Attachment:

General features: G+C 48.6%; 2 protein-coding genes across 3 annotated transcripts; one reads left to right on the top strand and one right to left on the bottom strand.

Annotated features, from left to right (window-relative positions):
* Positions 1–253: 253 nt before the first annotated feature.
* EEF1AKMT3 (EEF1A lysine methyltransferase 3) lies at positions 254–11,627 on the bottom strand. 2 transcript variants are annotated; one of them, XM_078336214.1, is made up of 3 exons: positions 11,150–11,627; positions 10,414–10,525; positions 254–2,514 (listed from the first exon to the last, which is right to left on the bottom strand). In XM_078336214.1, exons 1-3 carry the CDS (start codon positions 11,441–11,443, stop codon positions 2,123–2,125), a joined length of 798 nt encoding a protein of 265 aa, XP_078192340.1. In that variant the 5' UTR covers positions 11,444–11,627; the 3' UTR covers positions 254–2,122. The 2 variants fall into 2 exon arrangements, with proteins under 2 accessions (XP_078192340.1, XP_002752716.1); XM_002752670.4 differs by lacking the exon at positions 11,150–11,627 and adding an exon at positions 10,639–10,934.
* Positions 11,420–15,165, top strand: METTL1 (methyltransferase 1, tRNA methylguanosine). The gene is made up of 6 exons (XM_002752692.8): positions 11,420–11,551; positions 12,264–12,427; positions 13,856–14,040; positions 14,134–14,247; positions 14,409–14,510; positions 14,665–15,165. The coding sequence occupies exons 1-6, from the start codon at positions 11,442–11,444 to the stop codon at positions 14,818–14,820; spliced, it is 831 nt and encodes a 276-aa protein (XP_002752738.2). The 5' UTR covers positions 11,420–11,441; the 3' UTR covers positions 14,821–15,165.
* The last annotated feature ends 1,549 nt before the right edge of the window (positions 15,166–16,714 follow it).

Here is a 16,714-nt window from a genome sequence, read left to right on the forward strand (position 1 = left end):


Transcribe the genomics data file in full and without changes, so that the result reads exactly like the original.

General features: G+C 48.6%; 2 protein-coding genes across 3 annotated transcripts; one reads left to right on the top strand and one right to left on the bottom strand.

Annotated features, from left to right (window-relative positions):
* Positions 1–253: 253 nt before the first annotated feature.
* EEF1AKMT3 (EEF1A lysine methyltransferase 3) lies at positions 254–11,627 on the bottom strand. 2 transcript variants are annotated; one of them, XM_078336214.1, is made up of 3 exons: positions 11,150–11,627; positions 10,414–10,525; positions 254–2,514 (listed from the first exon to the last, which is right to left on the bottom strand). In XM_078336214.1, exons 1-3 carry the CDS (start codon positions 11,441–11,443, stop codon positions 2,123–2,125), a joined length of 798 nt encoding a protein of 265 aa, XP_078192340.1. In that variant the 5' UTR covers positions 11,444–11,627; the 3' UTR covers positions 254–2,122. The 2 variants fall into 2 exon arrangements, with proteins under 2 accessions (XP_078192340.1, XP_002752716.1); XM_002752670.4 differs by lacking the exon at positions 11,150–11,627 and adding an exon at positions 10,639–10,934.
* Positions 11,420–15,165, top strand: METTL1 (methyltransferase 1, tRNA methylguanosine). The gene is made up of 6 exons (XM_002752692.8): positions 11,420–11,551; positions 12,264–12,427; positions 13,856–14,040; positions 14,134–14,247; positions 14,409–14,510; positions 14,665–15,165. The coding sequence occupies exons 1-6, from the start codon at positions 11,442–11,444 to the stop codon at positions 14,818–14,820; spliced, it is 831 nt and encodes a 276-aa protein (XP_002752738.2). The 5' UTR covers positions 11,420–11,441; the 3' UTR covers positions 14,821–15,165.
* The last annotated feature ends 1,549 nt before the right edge of the window (positions 15,166–16,714 follow it).

Here is a 16,714-nt window from a genome sequence, read left to right on the forward strand (position 1 = left end):